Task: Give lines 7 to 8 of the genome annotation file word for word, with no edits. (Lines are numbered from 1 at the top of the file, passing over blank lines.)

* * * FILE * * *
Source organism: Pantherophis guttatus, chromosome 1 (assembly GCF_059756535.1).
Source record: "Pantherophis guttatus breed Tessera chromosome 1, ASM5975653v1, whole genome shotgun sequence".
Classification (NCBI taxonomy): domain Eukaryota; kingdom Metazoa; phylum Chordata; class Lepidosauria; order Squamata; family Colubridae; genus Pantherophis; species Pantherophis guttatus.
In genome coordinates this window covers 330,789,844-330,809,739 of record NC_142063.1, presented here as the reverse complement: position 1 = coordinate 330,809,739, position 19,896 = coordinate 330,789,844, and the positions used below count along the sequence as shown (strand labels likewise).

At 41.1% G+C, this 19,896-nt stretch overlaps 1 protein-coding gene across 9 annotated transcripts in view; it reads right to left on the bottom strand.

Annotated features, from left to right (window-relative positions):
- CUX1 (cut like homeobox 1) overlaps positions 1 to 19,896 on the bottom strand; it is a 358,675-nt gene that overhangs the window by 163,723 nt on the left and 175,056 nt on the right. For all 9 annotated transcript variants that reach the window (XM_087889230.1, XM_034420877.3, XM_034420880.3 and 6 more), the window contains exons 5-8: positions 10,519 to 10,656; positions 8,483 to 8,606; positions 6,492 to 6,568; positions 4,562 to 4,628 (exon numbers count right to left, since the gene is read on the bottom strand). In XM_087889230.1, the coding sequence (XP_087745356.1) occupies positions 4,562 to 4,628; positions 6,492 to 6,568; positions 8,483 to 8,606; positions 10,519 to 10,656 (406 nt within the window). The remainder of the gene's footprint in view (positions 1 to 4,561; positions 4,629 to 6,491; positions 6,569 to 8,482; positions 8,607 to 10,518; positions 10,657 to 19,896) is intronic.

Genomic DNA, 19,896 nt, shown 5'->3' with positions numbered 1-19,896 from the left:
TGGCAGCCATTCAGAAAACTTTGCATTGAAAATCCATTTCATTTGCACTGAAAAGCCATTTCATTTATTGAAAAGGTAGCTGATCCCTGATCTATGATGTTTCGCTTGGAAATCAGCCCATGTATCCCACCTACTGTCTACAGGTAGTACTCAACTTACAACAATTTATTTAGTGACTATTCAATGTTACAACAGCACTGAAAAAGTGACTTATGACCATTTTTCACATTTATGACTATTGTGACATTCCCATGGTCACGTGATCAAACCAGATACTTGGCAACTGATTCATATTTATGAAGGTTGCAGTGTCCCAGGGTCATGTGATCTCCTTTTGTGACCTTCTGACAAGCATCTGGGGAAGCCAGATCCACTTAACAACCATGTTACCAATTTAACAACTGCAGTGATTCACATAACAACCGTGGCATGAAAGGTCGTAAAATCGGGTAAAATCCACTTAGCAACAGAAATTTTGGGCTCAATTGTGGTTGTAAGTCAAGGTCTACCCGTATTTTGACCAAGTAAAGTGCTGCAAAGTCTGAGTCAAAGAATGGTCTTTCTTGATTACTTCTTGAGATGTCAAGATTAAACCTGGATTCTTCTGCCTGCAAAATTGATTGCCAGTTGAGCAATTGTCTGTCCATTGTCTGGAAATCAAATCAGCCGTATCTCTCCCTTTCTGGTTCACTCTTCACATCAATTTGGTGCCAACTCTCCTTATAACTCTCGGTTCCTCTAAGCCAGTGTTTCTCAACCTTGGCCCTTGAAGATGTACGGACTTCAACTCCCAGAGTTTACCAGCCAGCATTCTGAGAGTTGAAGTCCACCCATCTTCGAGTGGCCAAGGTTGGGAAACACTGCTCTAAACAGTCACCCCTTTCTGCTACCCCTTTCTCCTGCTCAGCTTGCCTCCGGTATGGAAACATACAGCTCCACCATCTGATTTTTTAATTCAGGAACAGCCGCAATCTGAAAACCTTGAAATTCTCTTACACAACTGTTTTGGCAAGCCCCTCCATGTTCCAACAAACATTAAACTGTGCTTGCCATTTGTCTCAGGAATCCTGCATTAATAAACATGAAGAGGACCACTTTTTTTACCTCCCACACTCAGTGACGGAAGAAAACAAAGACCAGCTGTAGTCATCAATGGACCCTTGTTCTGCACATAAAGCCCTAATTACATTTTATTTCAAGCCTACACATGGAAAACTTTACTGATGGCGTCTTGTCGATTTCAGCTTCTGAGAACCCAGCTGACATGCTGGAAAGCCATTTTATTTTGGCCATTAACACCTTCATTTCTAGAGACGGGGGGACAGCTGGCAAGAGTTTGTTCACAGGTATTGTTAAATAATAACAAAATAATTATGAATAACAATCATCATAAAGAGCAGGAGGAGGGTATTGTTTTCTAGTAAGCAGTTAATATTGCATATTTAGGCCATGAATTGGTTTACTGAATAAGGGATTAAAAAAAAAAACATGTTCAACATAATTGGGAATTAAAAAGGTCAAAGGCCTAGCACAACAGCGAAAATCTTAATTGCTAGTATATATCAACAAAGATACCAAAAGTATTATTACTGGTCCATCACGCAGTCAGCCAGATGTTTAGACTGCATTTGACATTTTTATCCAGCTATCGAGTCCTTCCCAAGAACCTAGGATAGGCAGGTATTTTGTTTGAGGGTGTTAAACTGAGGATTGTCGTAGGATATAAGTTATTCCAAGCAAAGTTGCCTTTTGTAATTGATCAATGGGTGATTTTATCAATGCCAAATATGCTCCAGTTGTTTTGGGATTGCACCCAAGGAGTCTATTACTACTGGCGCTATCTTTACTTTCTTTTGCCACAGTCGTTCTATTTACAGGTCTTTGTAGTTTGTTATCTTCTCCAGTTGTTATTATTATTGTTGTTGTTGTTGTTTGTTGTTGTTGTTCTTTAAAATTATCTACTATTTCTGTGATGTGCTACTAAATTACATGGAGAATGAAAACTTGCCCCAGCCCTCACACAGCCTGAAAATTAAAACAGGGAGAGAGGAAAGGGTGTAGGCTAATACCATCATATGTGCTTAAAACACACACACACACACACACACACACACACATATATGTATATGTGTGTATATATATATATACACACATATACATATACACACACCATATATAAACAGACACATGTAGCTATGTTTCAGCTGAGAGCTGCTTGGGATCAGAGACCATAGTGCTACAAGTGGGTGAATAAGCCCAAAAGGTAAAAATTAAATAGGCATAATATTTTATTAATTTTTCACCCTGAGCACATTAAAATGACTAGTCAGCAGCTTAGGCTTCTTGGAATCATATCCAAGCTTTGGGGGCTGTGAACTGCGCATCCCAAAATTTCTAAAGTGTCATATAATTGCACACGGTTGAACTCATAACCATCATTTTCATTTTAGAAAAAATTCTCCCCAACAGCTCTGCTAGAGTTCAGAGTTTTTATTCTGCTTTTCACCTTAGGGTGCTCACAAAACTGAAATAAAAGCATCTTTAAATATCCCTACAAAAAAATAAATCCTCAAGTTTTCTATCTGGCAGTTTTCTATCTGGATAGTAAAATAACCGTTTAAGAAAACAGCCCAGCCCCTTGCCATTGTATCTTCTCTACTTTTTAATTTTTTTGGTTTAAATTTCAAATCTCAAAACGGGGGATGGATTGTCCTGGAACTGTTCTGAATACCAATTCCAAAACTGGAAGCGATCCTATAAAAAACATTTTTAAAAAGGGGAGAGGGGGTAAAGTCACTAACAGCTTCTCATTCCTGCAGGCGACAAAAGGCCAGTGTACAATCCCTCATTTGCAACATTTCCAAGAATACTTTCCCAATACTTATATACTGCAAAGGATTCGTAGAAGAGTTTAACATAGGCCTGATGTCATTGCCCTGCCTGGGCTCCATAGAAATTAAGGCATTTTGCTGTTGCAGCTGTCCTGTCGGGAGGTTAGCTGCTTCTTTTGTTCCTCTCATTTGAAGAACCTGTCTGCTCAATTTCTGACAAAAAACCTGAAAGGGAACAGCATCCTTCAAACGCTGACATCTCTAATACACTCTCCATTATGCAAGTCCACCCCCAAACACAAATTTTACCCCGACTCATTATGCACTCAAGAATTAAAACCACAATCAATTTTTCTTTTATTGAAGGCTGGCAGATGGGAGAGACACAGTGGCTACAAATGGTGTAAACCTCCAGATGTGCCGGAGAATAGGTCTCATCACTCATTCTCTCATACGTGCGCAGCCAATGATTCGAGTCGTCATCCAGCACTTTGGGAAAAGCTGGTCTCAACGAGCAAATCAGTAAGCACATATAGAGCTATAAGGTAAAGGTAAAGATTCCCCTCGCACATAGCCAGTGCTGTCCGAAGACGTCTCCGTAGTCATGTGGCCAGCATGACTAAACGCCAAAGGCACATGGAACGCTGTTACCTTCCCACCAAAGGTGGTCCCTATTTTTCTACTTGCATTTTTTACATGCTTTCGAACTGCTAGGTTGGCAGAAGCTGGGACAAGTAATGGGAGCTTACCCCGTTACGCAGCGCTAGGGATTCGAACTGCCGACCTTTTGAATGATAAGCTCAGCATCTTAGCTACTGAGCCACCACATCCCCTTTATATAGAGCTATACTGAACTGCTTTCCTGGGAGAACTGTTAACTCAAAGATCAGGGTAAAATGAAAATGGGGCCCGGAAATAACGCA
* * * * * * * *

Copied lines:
- CUX1 (cut like homeobox 1) overlaps positions 1 to 19,896 on the bottom strand; it is a 358,675-nt gene that overhangs the window by 163,723 nt on the left and 175,056 nt on the right. For all 9 annotated transcript variants that reach the window (XM_087889230.1, XM_034420877.3, XM_034420880.3 and 6 more), the window contains exons 5-8: positions 10,519 to 10,656; positions 8,483 to 8,606; positions 6,492 to 6,568; positions 4,562 to 4,628 (exon numbers count right to left, since the gene is read on the bottom strand). In XM_087889230.1, the coding sequence (XP_087745356.1) occupies positions 4,562 to 4,628; positions 6,492 to 6,568; positions 8,483 to 8,606; positions 10,519 to 10,656 (406 nt within the window). The remainder of the gene's footprint in view (positions 1 to 4,561; positions 4,629 to 6,491; positions 6,569 to 8,482; positions 8,607 to 10,518; positions 10,657 to 19,896) is intronic.

Genomic DNA, 19,896 nt, shown 5'->3' with positions numbered 1-19,896 from the left: